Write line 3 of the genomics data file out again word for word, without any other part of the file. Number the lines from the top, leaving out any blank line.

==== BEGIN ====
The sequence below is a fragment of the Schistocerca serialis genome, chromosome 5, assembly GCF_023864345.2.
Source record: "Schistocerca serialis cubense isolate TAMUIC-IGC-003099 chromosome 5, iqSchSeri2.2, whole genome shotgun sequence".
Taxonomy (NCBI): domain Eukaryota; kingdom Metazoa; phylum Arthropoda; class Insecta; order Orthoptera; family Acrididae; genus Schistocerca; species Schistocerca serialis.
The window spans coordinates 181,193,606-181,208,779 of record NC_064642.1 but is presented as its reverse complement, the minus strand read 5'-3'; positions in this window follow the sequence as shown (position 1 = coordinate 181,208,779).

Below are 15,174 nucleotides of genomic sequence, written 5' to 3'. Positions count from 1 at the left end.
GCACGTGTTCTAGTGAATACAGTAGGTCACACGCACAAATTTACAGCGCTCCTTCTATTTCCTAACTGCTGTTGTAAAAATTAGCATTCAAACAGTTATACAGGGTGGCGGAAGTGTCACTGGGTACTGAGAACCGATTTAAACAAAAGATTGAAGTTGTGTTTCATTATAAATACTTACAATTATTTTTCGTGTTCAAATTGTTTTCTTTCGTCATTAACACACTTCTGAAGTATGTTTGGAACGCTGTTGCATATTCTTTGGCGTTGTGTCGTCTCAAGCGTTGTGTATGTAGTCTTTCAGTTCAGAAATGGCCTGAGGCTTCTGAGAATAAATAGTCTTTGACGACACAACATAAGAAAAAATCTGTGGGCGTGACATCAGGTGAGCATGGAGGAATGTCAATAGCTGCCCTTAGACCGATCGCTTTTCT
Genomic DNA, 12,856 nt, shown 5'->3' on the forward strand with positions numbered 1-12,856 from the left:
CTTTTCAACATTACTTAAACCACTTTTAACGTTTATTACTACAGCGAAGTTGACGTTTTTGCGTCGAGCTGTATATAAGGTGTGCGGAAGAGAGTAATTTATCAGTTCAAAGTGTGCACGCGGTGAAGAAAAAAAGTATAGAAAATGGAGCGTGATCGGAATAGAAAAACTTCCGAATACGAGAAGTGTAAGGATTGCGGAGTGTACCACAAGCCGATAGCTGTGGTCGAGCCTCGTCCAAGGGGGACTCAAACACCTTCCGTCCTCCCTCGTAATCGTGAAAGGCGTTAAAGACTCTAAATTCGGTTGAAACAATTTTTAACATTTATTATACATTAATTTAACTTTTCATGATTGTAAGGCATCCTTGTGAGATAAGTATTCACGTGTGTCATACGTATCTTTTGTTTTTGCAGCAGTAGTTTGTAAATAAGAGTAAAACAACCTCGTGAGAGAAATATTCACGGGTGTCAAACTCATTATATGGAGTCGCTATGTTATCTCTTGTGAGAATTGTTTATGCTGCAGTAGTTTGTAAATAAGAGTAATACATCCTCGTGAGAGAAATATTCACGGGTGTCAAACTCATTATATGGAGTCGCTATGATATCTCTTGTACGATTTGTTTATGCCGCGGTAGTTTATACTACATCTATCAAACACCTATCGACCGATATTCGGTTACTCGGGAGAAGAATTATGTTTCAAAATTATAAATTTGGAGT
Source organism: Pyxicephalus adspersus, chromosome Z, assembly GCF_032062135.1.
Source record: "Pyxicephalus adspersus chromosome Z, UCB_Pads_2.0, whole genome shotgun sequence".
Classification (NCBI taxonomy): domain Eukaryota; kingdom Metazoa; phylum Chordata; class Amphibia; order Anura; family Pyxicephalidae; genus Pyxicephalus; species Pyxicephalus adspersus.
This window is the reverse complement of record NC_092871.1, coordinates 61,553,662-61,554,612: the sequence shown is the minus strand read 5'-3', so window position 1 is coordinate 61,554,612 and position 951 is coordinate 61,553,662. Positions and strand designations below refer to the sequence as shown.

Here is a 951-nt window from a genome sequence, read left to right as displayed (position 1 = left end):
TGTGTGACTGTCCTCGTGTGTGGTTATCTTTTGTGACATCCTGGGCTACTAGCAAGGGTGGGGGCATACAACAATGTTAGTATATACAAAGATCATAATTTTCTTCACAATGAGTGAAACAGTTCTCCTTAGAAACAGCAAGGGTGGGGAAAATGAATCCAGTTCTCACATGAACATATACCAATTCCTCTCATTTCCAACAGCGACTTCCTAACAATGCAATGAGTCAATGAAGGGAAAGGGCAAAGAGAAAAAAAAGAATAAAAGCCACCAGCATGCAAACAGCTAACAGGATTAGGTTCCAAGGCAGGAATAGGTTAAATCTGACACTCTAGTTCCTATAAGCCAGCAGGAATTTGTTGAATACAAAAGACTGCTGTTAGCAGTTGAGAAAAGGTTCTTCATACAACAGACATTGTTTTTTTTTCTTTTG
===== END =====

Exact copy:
Taxonomy (NCBI): domain Eukaryota; kingdom Metazoa; phylum Arthropoda; class Insecta; order Orthoptera; family Acrididae; genus Schistocerca; species Schistocerca serialis.